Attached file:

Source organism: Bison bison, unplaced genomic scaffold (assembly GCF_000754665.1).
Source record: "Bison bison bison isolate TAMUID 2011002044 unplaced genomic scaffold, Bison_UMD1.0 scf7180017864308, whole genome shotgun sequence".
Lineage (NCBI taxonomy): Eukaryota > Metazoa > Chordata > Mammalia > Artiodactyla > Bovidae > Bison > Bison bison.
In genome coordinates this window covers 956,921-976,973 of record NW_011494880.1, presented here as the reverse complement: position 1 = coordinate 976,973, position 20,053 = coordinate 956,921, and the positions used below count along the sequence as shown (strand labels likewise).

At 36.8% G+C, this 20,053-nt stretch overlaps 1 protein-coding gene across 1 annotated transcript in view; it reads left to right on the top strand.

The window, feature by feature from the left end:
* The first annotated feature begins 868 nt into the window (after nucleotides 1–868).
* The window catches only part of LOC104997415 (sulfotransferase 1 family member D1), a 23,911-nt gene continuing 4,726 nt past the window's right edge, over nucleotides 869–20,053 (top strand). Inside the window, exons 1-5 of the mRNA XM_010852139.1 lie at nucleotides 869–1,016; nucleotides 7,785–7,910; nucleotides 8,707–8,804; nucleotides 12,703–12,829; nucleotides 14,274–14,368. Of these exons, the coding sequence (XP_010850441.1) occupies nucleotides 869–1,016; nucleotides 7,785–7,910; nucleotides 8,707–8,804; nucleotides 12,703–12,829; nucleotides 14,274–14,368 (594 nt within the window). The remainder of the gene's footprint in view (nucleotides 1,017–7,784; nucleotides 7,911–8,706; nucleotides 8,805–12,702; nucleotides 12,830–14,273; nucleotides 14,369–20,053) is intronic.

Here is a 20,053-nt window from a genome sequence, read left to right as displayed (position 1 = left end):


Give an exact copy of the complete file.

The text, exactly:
Source organism: Bison bison, unplaced genomic scaffold (assembly GCF_000754665.1).
Source record: "Bison bison bison isolate TAMUID 2011002044 unplaced genomic scaffold, Bison_UMD1.0 scf7180017864308, whole genome shotgun sequence".
Lineage (NCBI taxonomy): Eukaryota > Metazoa > Chordata > Mammalia > Artiodactyla > Bovidae > Bison > Bison bison.
In genome coordinates this window covers 956,921-976,973 of record NW_011494880.1, presented here as the reverse complement: position 1 = coordinate 976,973, position 20,053 = coordinate 956,921, and the positions used below count along the sequence as shown (strand labels likewise).

At 36.8% G+C, this 20,053-nt stretch overlaps 1 protein-coding gene across 1 annotated transcript in view; it reads left to right on the top strand.

The window, feature by feature from the left end:
* The first annotated feature begins 868 nt into the window (after nucleotides 1–868).
* The window catches only part of LOC104997415 (sulfotransferase 1 family member D1), a 23,911-nt gene continuing 4,726 nt past the window's right edge, over nucleotides 869–20,053 (top strand). Inside the window, exons 1-5 of the mRNA XM_010852139.1 lie at nucleotides 869–1,016; nucleotides 7,785–7,910; nucleotides 8,707–8,804; nucleotides 12,703–12,829; nucleotides 14,274–14,368. Of these exons, the coding sequence (XP_010850441.1) occupies nucleotides 869–1,016; nucleotides 7,785–7,910; nucleotides 8,707–8,804; nucleotides 12,703–12,829; nucleotides 14,274–14,368 (594 nt within the window). The remainder of the gene's footprint in view (nucleotides 1,017–7,784; nucleotides 7,911–8,706; nucleotides 8,805–12,702; nucleotides 12,830–14,273; nucleotides 14,369–20,053) is intronic.

Here is a 20,053-nt window from a genome sequence, read left to right as displayed (position 1 = left end):